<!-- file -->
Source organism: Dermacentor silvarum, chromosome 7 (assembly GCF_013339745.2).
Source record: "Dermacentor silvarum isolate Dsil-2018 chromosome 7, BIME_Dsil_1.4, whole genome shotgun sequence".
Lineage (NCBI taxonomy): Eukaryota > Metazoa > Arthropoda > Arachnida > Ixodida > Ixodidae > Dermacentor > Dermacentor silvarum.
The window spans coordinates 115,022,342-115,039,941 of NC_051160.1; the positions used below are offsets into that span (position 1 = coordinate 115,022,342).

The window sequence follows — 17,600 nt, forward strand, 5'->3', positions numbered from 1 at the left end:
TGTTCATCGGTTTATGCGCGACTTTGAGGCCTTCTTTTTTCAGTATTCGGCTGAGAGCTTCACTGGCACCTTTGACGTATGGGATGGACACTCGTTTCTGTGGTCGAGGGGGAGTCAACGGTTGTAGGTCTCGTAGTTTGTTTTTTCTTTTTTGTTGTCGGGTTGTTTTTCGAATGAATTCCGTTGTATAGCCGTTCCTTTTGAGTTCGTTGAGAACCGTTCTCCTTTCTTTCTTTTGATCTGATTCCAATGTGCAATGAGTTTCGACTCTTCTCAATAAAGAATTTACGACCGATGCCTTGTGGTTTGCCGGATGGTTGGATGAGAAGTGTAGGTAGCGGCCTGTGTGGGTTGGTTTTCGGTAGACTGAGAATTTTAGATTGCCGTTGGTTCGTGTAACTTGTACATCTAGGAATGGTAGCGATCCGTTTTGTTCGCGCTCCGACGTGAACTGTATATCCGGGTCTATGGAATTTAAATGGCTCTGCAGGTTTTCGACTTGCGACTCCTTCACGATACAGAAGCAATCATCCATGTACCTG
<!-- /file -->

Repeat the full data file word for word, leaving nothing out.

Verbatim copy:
Source organism: Dermacentor silvarum, chromosome 7 (assembly GCF_013339745.2).
Source record: "Dermacentor silvarum isolate Dsil-2018 chromosome 7, BIME_Dsil_1.4, whole genome shotgun sequence".
Lineage (NCBI taxonomy): Eukaryota > Metazoa > Arthropoda > Arachnida > Ixodida > Ixodidae > Dermacentor > Dermacentor silvarum.
The window spans coordinates 115,022,342-115,039,941 of NC_051160.1; the positions used below are offsets into that span (position 1 = coordinate 115,022,342).

The window sequence follows — 17,600 nt, forward strand, 5'->3', positions numbered from 1 at the left end:
TGTTCATCGGTTTATGCGCGACTTTGAGGCCTTCTTTTTTCAGTATTCGGCTGAGAGCTTCACTGGCACCTTTGACGTATGGGATGGACACTCGTTTCTGTGGTCGAGGGGGAGTCAACGGTTGTAGGTCTCGTAGTTTGTTTTTTCTTTTTTGTTGTCGGGTTGTTTTTCGAATGAATTCCGTTGTATAGCCGTTCCTTTTGAGTTCGTTGAGAACCGTTCTCCTTTCTTTCTTTTGATCTGATTCCAATGTGCAATGAGTTTCGACTCTTCTCAATAAAGAATTTACGACCGATGCCTTGTGGTTTGCCGGATGGTTGGATGAGAAGTGTAGGTAGCGGCCTGTGTGGGTTGGTTTTCGGTAGACTGAGAATTTTAGATTGCCGTTGGTTCGTGTAACTTGTACATCTAGGAATGGTAGCGATCCGTTTTGTTCGCGCTCCGACGTGAACTGTATATCCGGGTCTATGGAATTTAAATGGCTCTGCAGGTTTTCGACTTGCGACTCCTTCACGATACAGAAGCAATCATCCATGTACCTG